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You now have your judgment in hand after a “successful” summary proceeding action or landlord tenant trial. The judgment clearly states that the tenant has to do certain things including a timeframe for them to vacate the property. Can you simply count on the tenant moving? NO! Unfortunately, the process of getting the tenant(s) and all of their stuff completely out of the property is not quite done. In this post, we will share the outline of steps to be taken so you can move forward with the final stages of the eviction with confidence.
Once the timeframe for the tenant to vacate the property ends – customarily the statutory 10 days – a landlord must file an additional document and pay an additional fee to the district court. The document is titled the Application and Order of Eviction (form DC 107) which is frequently referred to as a writ of eviction (“writ”).
This form is filled out in full and filed with the district court along with the required $15 filing fee. We also recommend including a letter to the court clerk asking them to provide the signed writ to a court officer of their choosing for service upon the defendant(s) and a request that the final copy also be mailed back in a self-addressed stamped envelope that you provide for them. Please note that most clerks will require that any amount received be filled out in section 2 – even when this amount is $0.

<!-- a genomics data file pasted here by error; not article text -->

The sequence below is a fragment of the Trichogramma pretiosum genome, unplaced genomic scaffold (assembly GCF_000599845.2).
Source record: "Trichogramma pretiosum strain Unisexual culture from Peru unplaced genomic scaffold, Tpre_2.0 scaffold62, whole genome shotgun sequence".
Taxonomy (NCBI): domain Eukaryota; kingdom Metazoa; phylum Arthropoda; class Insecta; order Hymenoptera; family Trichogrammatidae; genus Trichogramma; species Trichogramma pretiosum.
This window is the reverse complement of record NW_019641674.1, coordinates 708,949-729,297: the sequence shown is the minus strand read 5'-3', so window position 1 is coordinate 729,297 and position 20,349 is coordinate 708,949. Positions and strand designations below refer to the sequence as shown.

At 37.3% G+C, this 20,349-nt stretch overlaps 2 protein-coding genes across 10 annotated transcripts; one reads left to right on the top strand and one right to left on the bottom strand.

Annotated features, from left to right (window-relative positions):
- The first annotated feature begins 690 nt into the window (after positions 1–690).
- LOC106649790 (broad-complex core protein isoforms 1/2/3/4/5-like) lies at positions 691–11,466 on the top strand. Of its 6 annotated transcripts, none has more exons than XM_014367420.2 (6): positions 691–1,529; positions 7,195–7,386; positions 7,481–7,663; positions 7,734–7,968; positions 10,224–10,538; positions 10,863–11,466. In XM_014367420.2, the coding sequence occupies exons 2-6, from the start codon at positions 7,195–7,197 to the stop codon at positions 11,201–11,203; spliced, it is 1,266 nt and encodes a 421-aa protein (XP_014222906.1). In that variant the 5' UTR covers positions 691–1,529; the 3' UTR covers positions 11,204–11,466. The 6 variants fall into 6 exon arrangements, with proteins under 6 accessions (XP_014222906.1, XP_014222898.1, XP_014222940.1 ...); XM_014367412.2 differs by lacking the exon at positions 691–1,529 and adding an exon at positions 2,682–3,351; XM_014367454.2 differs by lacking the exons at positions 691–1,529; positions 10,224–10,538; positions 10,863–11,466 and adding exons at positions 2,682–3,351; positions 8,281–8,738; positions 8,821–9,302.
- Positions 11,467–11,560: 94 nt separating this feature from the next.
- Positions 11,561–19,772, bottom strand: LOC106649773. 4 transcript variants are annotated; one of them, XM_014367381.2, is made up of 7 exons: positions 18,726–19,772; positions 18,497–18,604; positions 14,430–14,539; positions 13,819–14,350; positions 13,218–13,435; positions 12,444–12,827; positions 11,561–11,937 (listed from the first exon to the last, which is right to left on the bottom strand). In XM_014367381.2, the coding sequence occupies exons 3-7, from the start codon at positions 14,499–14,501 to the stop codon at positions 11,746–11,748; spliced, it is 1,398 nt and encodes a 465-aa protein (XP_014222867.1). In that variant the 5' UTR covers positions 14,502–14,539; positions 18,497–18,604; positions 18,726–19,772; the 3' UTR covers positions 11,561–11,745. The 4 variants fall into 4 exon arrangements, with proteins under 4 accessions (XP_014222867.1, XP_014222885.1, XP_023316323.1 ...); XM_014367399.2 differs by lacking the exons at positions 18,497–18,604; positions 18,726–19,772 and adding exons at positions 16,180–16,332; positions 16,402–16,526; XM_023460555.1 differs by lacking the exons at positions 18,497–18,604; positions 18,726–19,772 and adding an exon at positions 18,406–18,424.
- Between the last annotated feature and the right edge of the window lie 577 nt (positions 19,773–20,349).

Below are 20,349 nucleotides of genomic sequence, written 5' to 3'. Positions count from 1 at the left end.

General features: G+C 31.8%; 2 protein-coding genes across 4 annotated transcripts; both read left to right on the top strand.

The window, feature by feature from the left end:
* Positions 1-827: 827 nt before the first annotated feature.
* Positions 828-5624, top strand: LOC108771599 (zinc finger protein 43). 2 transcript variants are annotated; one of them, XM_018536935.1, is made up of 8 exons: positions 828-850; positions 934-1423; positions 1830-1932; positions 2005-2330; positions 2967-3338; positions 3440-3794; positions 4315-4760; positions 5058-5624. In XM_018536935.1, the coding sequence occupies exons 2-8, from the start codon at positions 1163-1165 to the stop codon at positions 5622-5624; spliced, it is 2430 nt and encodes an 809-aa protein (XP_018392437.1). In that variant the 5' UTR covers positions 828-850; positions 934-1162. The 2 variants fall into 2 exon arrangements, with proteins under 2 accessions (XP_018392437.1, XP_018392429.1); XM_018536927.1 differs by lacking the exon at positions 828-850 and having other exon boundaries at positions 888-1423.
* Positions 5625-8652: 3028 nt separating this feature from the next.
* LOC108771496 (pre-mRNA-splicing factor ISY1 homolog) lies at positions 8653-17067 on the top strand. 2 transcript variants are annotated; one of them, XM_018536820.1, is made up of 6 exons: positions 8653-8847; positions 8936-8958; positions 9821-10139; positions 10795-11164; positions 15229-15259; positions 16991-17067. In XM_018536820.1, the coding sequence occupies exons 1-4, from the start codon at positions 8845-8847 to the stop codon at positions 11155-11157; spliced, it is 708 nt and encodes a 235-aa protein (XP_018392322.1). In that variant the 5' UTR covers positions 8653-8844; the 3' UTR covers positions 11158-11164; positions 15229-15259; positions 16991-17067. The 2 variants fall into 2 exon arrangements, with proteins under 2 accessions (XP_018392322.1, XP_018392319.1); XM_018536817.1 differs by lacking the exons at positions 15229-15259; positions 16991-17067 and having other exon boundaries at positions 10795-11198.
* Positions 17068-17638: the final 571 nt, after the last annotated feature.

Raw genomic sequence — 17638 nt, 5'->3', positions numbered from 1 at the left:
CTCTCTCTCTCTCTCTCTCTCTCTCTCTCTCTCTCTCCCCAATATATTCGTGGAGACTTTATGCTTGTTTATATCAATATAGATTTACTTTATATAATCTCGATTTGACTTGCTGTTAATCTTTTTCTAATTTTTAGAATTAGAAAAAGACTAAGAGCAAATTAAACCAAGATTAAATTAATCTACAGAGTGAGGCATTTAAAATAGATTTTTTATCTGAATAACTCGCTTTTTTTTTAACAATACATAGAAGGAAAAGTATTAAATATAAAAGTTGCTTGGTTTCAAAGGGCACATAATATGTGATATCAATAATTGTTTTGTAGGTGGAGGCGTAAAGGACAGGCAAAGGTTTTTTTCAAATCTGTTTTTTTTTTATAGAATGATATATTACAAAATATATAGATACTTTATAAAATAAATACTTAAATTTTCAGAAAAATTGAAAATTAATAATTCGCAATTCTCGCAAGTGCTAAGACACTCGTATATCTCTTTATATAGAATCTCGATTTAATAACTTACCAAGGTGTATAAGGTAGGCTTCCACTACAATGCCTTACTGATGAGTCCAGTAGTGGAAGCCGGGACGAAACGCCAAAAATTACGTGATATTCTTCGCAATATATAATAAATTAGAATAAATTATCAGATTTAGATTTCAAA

The writ will go before the judge to be signed and this process can take a few days depending on the pile on the judge’s desk. We suggest filing writs as early in the week as possible in the hopes that the writ will then be posted yet that same week. Later week submissions are almost certainly going to get pushed to the next week.
Once the court officer receives the signed writ, they will post it on the door of the property telling the tenant(s) that they have 24 hours to vacate before they will be removed along with their belongings. In reality, this timeframe will vary because they will need to contact you to coordinate the physical removal of the tenant’s stuff.
To the surprise of many landlords, the court officer does not do the moving of any stuff. They are simply there to keep the peace and to facilitate you removing the stuff. You will want to factor the potential need for a crew into the removal of the tenant’s belongings when you commit to a date and time with the court officer. We have a number of strategic partners that we can refer to our clients for such removal needs.
Another surprise to many landlords is that the tenant’s stuff must be left in the “right of way” – the space designated by any given zoning authority (often the space between a sidewalk and road) -- for at least 24 hours before it can be removed. As you can imagine this can cause quite an issue whereby many landlords simply dispose of it as it is removed from the property. Unfortunately, that is a decision ripe with legal liability and corresponding monetary consequences. We regularly help our clients navigate this challenging property removal scenario to reduce that liability and any corresponding pain to their wallet.
Yay! You are at the end of a process that seems never ending at times and you may finally be able to start the healing process of putting your property back in order, learning any necessary “lessons” and moving forward with a performing tenant. We are happily here to talk through any of those “lessons” and to help avoid having to learn them more than once.
Call us 24/7 at (616) 724-0346 or fill out the form below to receive a free and confidential initial consultation.